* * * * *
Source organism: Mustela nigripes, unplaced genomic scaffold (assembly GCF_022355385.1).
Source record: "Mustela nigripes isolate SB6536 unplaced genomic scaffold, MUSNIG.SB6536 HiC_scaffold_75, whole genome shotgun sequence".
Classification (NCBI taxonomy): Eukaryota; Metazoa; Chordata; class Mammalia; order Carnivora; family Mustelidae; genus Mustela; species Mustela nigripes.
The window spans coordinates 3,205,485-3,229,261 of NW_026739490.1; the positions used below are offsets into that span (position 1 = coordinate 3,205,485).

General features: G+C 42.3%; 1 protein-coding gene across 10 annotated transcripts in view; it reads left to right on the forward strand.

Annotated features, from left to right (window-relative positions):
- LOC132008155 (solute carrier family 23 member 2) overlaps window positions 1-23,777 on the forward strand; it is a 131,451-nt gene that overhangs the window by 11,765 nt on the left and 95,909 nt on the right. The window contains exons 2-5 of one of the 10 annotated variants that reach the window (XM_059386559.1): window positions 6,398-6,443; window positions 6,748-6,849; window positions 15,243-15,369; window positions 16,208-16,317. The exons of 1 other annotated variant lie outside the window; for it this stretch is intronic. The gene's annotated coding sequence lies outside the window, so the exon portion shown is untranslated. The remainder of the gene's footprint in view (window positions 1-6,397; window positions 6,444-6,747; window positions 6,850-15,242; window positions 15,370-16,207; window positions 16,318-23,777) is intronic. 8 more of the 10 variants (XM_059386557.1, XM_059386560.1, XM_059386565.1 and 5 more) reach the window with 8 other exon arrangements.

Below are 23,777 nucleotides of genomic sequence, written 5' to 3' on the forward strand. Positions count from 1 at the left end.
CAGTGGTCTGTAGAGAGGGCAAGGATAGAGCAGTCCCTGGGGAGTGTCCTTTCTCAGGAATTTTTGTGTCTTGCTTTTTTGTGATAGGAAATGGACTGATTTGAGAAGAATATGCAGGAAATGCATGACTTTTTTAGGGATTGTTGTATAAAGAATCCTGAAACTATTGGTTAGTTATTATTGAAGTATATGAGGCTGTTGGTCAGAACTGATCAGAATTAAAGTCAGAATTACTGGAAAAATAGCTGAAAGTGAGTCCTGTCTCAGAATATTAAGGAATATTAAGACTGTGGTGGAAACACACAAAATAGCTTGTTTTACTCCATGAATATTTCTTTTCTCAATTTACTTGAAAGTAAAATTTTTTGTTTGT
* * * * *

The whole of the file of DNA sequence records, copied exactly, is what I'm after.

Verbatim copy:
Source organism: Mustela nigripes, unplaced genomic scaffold (assembly GCF_022355385.1).
Source record: "Mustela nigripes isolate SB6536 unplaced genomic scaffold, MUSNIG.SB6536 HiC_scaffold_75, whole genome shotgun sequence".
Classification (NCBI taxonomy): Eukaryota; Metazoa; Chordata; class Mammalia; order Carnivora; family Mustelidae; genus Mustela; species Mustela nigripes.
The window spans coordinates 3,205,485-3,229,261 of NW_026739490.1; the positions used below are offsets into that span (position 1 = coordinate 3,205,485).

General features: G+C 42.3%; 1 protein-coding gene across 10 annotated transcripts in view; it reads left to right on the forward strand.

Annotated features, from left to right (window-relative positions):
- LOC132008155 (solute carrier family 23 member 2) overlaps window positions 1-23,777 on the forward strand; it is a 131,451-nt gene that overhangs the window by 11,765 nt on the left and 95,909 nt on the right. The window contains exons 2-5 of one of the 10 annotated variants that reach the window (XM_059386559.1): window positions 6,398-6,443; window positions 6,748-6,849; window positions 15,243-15,369; window positions 16,208-16,317. The exons of 1 other annotated variant lie outside the window; for it this stretch is intronic. The gene's annotated coding sequence lies outside the window, so the exon portion shown is untranslated. The remainder of the gene's footprint in view (window positions 1-6,397; window positions 6,444-6,747; window positions 6,850-15,242; window positions 15,370-16,207; window positions 16,318-23,777) is intronic. 8 more of the 10 variants (XM_059386557.1, XM_059386560.1, XM_059386565.1 and 5 more) reach the window with 8 other exon arrangements.

Below are 23,777 nucleotides of genomic sequence, written 5' to 3' on the forward strand. Positions count from 1 at the left end.
CAGTGGTCTGTAGAGAGGGCAAGGATAGAGCAGTCCCTGGGGAGTGTCCTTTCTCAGGAATTTTTGTGTCTTGCTTTTTTGTGATAGGAAATGGACTGATTTGAGAAGAATATGCAGGAAATGCATGACTTTTTTAGGGATTGTTGTATAAAGAATCCTGAAACTATTGGTTAGTTATTATTGAAGTATATGAGGCTGTTGGTCAGAACTGATCAGAATTAAAGTCAGAATTACTGGAAAAATAGCTGAAAGTGAGTCCTGTCTCAGAATATTAAGGAATATTAAGACTGTGGTGGAAACACACAAAATAGCTTGTTTTACTCCATGAATATTTCTTTTCTCAATTTACTTGAAAGTAAAATTTTTTGTTTGT